Well, roughly 1 hour before giving my talk I was summoned to an urgent meeting with A-ISAC members, where they required me to modify the slides here and there. At a certain point the situation was no longer sustainable so I closed my laptop and just left. It's not the kind of experience you want to go through right before presenting, especially if you're not good at it, as in my case. However, that incident didn't change, even a bit, my approach: I gave the talk as it has been previously agreed. I literally started the talk by directly going to the conclusions to avoid misunderstandings, just to point out, once again, that there was no safety risk for the aviation sector.


Right after the talk, A-ISAC, speaking in the name of the industry, published the following press release. You could easily picture my face as I was reading through it. 

A month later, I was also being exposed as a 'success case' for their strategy ("[...] for example in a recent engagement with a threat researcher who sensationalized the claim of being able to hack a plane") in a series of US congressional hearings to understand the cybersecurity threats to the industry. 


Fool me once, shame on you; fool me twice, shame on me.

2019.

In 2008, the Boeing 787 was subject to public scrutiny from different sectors because of its novel design, as the FAA stated:

11 years later I managed to find, exposed to the internet on a publicly available server, part of the firmware for the Boeing 787. 

The same disclosure situation started over again, however this time we were required to sign an NDA, with very specific conditions, to engage into technical discussions with Boeing. I was genuinely interested in moving forward with those conversations so the NDA was signed: wrong decision. After signing, there were no technical discussions at all.  That's all I can say. 

Before presenting the research 'Arm IDA and Cross Check: Reversing the 787's Core Network', I knew I would be facing a similar scenario to what happened in 2018. So, few days before going to Vegas I published 'Shaping the message and killing the messenger', which also addressed the A-ISAC's press release from 2018.

Unfortunately at that point I already knew that I had been fooled again, so my freedom of action was severely diminished due to that very specific NDA agreement.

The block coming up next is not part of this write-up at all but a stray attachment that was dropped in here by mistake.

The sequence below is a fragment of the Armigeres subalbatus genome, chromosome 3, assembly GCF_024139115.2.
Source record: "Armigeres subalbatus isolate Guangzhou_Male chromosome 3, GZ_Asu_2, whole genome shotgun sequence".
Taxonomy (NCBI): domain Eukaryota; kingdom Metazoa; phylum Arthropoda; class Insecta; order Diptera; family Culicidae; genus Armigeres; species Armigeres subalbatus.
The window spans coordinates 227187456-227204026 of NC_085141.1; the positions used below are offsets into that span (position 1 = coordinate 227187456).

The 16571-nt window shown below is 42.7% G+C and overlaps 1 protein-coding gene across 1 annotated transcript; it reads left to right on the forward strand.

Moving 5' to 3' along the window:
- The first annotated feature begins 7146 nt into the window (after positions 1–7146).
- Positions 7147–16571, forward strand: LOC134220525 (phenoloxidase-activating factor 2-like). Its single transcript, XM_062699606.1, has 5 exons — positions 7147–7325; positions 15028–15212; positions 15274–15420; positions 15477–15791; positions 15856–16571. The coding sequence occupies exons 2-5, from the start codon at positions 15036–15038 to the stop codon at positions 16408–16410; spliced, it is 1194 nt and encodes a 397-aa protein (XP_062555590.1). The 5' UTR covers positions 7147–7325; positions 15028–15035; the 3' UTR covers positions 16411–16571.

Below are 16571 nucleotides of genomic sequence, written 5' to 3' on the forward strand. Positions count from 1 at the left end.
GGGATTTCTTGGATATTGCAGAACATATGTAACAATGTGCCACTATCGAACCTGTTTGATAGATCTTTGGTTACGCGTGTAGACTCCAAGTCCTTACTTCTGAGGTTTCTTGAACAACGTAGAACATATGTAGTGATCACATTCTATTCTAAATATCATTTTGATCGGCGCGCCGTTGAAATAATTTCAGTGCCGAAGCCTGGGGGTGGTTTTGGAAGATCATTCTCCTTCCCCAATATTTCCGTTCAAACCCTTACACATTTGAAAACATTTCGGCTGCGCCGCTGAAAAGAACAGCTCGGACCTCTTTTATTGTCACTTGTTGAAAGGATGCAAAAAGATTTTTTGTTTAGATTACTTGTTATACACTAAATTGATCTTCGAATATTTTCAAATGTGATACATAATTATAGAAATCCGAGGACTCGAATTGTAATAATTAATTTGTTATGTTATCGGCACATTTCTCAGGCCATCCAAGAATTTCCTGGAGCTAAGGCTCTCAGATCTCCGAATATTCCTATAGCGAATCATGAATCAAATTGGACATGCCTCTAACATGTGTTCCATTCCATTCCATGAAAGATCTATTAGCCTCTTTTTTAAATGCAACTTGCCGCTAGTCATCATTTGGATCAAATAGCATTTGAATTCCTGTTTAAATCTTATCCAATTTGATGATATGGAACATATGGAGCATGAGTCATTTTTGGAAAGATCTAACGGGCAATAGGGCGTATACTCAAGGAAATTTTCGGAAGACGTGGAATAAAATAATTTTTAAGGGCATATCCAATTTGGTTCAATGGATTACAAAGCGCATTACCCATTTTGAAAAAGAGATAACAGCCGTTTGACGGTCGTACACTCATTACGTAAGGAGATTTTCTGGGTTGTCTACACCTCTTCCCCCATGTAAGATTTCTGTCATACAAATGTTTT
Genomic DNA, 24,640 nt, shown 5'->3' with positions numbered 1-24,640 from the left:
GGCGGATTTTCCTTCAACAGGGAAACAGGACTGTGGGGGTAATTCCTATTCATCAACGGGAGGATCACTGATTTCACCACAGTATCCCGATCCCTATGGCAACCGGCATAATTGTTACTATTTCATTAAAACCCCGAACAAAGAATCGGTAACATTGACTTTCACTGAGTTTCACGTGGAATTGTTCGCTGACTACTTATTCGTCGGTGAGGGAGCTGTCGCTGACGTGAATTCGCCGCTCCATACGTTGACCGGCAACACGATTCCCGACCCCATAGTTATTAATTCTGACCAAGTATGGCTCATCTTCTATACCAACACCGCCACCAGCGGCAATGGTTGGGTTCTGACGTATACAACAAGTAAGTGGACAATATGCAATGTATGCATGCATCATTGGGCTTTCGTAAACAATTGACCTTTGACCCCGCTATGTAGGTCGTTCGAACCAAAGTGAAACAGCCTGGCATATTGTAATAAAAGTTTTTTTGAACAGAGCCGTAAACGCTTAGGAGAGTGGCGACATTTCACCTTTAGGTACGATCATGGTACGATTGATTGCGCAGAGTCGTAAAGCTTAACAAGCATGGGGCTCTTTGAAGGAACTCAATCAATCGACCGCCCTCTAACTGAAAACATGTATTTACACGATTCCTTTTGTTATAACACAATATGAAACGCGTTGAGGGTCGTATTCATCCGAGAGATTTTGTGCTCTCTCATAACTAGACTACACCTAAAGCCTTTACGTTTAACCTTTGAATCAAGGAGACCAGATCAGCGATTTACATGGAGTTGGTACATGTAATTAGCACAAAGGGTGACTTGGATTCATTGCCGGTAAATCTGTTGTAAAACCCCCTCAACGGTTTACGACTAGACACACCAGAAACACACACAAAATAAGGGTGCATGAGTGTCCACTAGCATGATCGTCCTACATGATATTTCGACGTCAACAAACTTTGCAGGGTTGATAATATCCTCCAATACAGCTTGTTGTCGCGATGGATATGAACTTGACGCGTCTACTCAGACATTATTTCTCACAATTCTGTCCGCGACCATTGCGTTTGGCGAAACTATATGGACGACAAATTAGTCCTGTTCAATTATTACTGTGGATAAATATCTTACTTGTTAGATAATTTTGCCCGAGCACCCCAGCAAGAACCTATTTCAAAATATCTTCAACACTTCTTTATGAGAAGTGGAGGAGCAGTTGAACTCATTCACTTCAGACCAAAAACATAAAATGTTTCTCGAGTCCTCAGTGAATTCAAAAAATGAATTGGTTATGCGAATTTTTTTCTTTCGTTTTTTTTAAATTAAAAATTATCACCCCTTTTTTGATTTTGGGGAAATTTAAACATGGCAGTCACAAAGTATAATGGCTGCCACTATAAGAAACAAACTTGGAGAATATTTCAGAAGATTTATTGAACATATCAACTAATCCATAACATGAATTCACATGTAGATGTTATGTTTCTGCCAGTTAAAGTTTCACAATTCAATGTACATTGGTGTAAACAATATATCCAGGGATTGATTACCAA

Having found vulnerabilities in components that enabled the novel 787 design, in addition to the evidence that showed the different aircraft data domains were not physically isolated, I certainly considered interesting to move forward with the research, acknowledging its limitations and asking for 3rd party verification as we couldn't get it done, as it was mentioned in the paper.


Boeing's response in the media was literally: 

"IOActive reviewed only one part of the 787 network using rudimentary tools, and had no access to the larger system or working environments. IOActive chose to ignore our verified results and limitations in its research, and instead made provocative statements as if they had access to and analyzed the working system. While we appreciate responsible engagement from independent cybersecurity researchers, we’re disappointed in IOActive’s irresponsible presentation."

I have to admit that the part about using rudimentary tools just got me. Do not get me wrong, I understand Boeing's position: it's not very convenient for a company to openly talk about IP. Also, if you don't reveal what those mitigations are, how could someone even dare to question them?

However, I also expect others to understand my position. As a security researcher I must confess that I usually ignore claims from companies that are not backed by technical details. I know this may initially sound arrogant but truly it's not: it's just my damn job. That's what I do for a living, otherwise my reports would basically be like this:

"The website of the product in scope claims its security is unbeatable, also implementing military-grade encryption. 

As a result, I think everything is fine. Nothing to see here, let's move on.

In general terms, a positive outcome from all this mess was that Boeing leveraged this scenario to change its approach toward security researchers (in case you were wondering, I never heard back from them), btw using a pretty cool name to be honest: "Operation Reverse Thrust". They got involved in Defcon's Aerospace Village and probably other initiatives I'm not aware of.


There was no positive outcome for me though, rather the opposite: in certain circles the research was accused of being hyped, etc. Taking into account the limitations I tried my best and provided as many technical details as possible, but probably I didn't communicate things properly.  I'm not whining about that thou, as I mentioned security people challenge claims for a living, either from companies or from other researchers. It's a healthy approach, and that was exactly the conclusion of my 'Shaping the message and killing the messenger